What the election means for pensions

Theresa May’s failure to win an outright majority in last week’s election means there are now serious doubts about whether she will be able to implement any of her campaign promises. Pensions policy is no exception, yet big questions about the future of the pension system need to be resolved fast to give people certainty as they plan for retirement. 

First, the Conservative manifesto included proposals to stop paying the winter fuel allowance – worth £200 to the over-65s and £300 to the over-80s – to all pensioners automatically. Instead, May proposed to means-test the benefit, so that it would be paid only to the “most vulnerable”.

In practice, the Conservatives didn’t supply any detail of how means-testing would work. But this policy shift now looks dead in the water. Not only are the manifesto proposals for reducing support for pensioners being widely blamed as a major factor in the Conservatives’ disappointing election results, but also the Democratic Unionist Party (DUP), on which May’s government will depend for support, is opposed to this change.

Next, the fate of the triple lock remains up in the air. This is a guarantee that the state pension will rise each year by the higher of inflation, earnings, or 2.5%. The Conservative manifesto proposed a switch to a double-lock system from 2020, with the 2.5% minimum dropped. This proposal also now looks vulnerable. The DUP opposes an end to the triple lock, and it would be easy for May’s opponents to portray the change as an attack on pensioners.

With inflation now rising, however, it may become easier to make the case for doing so. When prices are rising at a rate above 2.5% per year – inflation rose to 2.9% last month – this element of the triple lock becomes worthless. The Conservatives will point to independent analysis showing that pensioners would rarely lose out because of such a change, though this also undermines the case for expending energy on pushing it through.

The government also took flak in the run-up to the election for refusing to publish its response to the Cridland review of the state pension age, even though it was legally bound to do so
by 7 May. While the government was able to argue the election forced it to delay, the legal deadline means May cannot kick this issue into the long grass.

The review recommended that the state pension age rise from 67 to 68 by 2039, seven years earlier than the current timetable suggests. The government must now decide whether or not to accept this proposal, despite the ammunition it would give to Labour, which has proposed a freeze on the state pension age at 66, rather than going ahead with plans to increase it to 67 from 2026. This will be a difficult call for ministers, though the projected cost of protecting the current timetable is high.

Finally, we need clarification on long-term pension reform. Chancellor Philip Hammond is thought to favour major reform of pension tax relief – possibly even a switch to a single flat rate of relief, rather than the current system where relief on pension contributions is given at your highest marginal rate of income tax. The election result appears to have saved Hammond’s job: the prime minister had been widely expected to appoint a new chancellor, but this now looks unlikely. However, such a major reform – which would have many losers – looks impossible given the government’s tiny working majority. Expect it to be delayed for the time being.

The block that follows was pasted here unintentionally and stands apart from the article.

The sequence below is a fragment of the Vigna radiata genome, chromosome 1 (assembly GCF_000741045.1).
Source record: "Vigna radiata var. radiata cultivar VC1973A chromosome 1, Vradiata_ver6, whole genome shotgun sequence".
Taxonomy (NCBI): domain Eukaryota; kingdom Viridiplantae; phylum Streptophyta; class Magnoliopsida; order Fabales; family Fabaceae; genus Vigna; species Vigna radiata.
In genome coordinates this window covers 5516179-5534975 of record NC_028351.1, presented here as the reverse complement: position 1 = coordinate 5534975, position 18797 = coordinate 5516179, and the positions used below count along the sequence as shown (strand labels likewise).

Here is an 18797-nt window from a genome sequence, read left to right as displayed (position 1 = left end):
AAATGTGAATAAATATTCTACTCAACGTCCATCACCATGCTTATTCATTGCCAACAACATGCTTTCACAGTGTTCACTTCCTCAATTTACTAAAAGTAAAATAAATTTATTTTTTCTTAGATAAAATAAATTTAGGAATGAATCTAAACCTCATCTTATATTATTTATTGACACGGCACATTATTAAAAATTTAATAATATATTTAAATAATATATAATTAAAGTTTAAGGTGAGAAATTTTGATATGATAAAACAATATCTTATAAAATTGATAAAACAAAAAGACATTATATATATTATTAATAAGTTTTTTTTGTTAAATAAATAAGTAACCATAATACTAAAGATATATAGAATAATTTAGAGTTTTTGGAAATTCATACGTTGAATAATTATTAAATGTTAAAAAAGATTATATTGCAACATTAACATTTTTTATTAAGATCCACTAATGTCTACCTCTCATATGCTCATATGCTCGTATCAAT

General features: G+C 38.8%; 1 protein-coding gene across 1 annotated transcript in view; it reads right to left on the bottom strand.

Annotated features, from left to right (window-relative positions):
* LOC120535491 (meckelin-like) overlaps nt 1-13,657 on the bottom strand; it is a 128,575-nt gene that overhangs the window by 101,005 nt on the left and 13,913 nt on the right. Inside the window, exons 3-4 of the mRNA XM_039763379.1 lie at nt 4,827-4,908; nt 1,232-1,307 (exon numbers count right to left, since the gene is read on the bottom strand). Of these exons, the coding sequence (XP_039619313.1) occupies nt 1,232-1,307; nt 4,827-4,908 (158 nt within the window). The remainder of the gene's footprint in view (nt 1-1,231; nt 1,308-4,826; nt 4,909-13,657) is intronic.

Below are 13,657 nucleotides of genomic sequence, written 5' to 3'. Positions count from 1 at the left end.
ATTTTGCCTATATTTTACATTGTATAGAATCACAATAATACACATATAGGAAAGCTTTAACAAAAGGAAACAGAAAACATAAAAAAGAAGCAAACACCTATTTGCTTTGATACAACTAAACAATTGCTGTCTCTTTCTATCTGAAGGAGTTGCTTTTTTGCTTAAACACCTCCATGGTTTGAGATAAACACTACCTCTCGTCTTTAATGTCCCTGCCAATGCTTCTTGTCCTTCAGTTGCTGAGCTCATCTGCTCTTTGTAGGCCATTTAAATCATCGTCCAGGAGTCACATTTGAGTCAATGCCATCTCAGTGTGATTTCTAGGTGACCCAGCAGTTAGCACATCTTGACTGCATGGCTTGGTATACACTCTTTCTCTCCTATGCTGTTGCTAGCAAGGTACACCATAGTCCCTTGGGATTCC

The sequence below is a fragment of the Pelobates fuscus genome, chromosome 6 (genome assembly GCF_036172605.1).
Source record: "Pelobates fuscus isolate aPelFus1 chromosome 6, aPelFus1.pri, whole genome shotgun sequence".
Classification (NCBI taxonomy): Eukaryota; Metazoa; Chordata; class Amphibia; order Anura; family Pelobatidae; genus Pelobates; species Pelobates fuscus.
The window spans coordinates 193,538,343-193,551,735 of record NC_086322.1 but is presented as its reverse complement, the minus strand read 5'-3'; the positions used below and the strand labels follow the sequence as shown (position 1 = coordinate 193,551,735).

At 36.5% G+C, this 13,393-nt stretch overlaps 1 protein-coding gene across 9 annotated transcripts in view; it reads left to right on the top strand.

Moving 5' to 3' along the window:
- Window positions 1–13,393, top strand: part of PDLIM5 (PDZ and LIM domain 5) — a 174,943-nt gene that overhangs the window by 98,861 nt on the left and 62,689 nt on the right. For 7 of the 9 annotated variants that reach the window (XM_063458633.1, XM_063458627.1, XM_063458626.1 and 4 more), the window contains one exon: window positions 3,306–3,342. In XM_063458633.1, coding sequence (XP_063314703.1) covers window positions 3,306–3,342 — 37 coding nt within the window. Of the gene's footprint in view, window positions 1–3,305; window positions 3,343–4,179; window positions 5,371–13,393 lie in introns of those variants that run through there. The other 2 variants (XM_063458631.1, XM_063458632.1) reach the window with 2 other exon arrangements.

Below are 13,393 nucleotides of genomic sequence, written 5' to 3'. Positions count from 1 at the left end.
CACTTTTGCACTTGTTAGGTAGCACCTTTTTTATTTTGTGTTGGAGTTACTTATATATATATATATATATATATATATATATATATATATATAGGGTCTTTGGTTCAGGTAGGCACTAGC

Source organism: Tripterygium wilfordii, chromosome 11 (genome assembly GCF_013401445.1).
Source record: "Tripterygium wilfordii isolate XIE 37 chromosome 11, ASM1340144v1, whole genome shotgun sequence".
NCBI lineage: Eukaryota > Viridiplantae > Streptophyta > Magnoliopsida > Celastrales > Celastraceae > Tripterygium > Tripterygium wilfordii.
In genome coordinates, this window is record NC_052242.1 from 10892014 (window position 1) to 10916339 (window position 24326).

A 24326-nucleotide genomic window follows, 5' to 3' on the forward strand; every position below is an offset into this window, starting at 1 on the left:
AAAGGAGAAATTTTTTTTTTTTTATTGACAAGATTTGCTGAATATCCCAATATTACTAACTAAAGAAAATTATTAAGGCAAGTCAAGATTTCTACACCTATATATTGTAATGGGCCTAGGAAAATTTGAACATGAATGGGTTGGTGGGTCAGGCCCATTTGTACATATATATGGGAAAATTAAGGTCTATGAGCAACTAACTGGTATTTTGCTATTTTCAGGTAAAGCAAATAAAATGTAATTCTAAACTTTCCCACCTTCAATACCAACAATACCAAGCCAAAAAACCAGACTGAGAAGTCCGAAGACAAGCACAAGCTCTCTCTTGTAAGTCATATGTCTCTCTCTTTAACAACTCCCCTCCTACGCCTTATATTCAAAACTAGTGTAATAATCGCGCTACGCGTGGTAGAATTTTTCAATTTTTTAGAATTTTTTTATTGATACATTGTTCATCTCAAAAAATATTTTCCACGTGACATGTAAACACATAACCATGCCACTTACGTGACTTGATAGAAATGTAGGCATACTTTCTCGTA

Advisers “in limbo” over MPAA changes

Last October, Philip Hammond announced that the money purchase annual allowance (MPAA) would be slashed from £10,000 to £4,000 with effect from the beginning of the 2017-2018 tax year. However, in the end the chancellor was unable to include this measure in the truncated Finance Bill that the government published in the run-up to the election – the bill was stripped of controversial measures to ensure a speedy passage through parliament. It was assumed that the change would be quickly resurrected following a Conservative election victory, but after last week’s results the outlook for this change is now unclear.

The MPAA is the amount savers may invest in their private pensions each year once they have started drawing down money from their funds. Hammond wants to crack down on savers withdrawing money simply so they can reinvest it with a slug of pension tax relief, but the allowance is mostly used by people taking advantage of the pension freedom reforms introduced two years ago.

For example, some people have moved into part-time work in retirement and are drawing down savings to supplement their income, but wish to take advantage of the pension provision offered by their employers to continue building up future benefits. The delay in introducing the lower MPAA has created a window of opportunity for savers to continue taking advantage of the higher allowance, but there was concern that the change might be backdated to 6 April.

This is now much less certain, says Rachel Vahey of Nucleus Financial. “Advisers and their clients [are] in limbo, trying to work out how much the MPAA is for the 2017-2018 tax year – £10,000 or £4,000,” she says. “But the longer this hiatus lasts, the less likely it seems that the government can backdate this piece of legislation to the start of the tax year when – or if – it is eventually passed.” Indeed, it is now possible changes to the MPAA won’t come into effect until next April, which would give people a whole additional year to take advantage of the current allowance. Given the political situation at the moment, it may be a while before this situation is clarified.